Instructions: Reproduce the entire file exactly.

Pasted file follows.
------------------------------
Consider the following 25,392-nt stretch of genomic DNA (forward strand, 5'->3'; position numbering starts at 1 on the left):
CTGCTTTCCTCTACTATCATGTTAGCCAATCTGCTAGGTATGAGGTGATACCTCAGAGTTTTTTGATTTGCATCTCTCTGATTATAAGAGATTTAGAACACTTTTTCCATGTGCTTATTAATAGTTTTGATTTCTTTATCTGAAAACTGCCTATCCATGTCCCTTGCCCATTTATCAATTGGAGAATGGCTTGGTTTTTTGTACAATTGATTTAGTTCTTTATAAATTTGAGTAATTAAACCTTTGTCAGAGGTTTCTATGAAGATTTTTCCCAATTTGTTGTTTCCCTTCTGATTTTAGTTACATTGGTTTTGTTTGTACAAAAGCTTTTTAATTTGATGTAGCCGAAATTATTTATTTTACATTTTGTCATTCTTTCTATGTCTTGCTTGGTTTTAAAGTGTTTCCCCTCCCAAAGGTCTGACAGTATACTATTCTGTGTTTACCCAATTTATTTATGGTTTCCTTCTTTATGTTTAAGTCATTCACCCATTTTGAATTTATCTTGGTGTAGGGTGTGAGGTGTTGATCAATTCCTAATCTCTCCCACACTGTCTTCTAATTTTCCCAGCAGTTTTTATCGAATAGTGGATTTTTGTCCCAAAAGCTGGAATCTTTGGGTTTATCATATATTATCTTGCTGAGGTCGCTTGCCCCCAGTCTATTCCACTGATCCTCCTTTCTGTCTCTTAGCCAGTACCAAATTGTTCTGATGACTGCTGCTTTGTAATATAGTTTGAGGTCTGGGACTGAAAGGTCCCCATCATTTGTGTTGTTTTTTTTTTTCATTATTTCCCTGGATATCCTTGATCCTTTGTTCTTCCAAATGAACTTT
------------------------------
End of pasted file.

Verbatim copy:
Consider the following 25,392-nt stretch of genomic DNA (forward strand, 5'->3'; position numbering starts at 1 on the left):
CTGCTTTCCTCTACTATCATGTTAGCCAATCTGCTAGGTATGAGGTGATACCTCAGAGTTTTTTGATTTGCATCTCTCTGATTATAAGAGATTTAGAACACTTTTTCCATGTGCTTATTAATAGTTTTGATTTCTTTATCTGAAAACTGCCTATCCATGTCCCTTGCCCATTTATCAATTGGAGAATGGCTTGGTTTTTTGTACAATTGATTTAGTTCTTTATAAATTTGAGTAATTAAACCTTTGTCAGAGGTTTCTATGAAGATTTTTCCCAATTTGTTGTTTCCCTTCTGATTTTAGTTACATTGGTTTTGTTTGTACAAAAGCTTTTTAATTTGATGTAGCCGAAATTATTTATTTTACATTTTGTCATTCTTTCTATGTCTTGCTTGGTTTTAAAGTGTTTCCCCTCCCAAAGGTCTGACAGTATACTATTCTGTGTTTACCCAATTTATTTATGGTTTCCTTCTTTATGTTTAAGTCATTCACCCATTTTGAATTTATCTTGGTGTAGGGTGTGAGGTGTTGATCAATTCCTAATCTCTCCCACACTGTCTTCTAATTTTCCCAGCAGTTTTTATCGAATAGTGGATTTTTGTCCCAAAAGCTGGAATCTTTGGGTTTATCATATATTATCTTGCTGAGGTCGCTTGCCCCCAGTCTATTCCACTGATCCTCCTTTCTGTCTCTTAGCCAGTACCAAATTGTTCTGATGACTGCTGCTTTGTAATATAGTTTGAGGTCTGGGACTGAAAGGTCCCCATCATTTGTGTTGTTTTTTTTTTTCATTATTTCCCTGGATATCCTTGATCCTTTGTTCTTCCAAATGAACTTT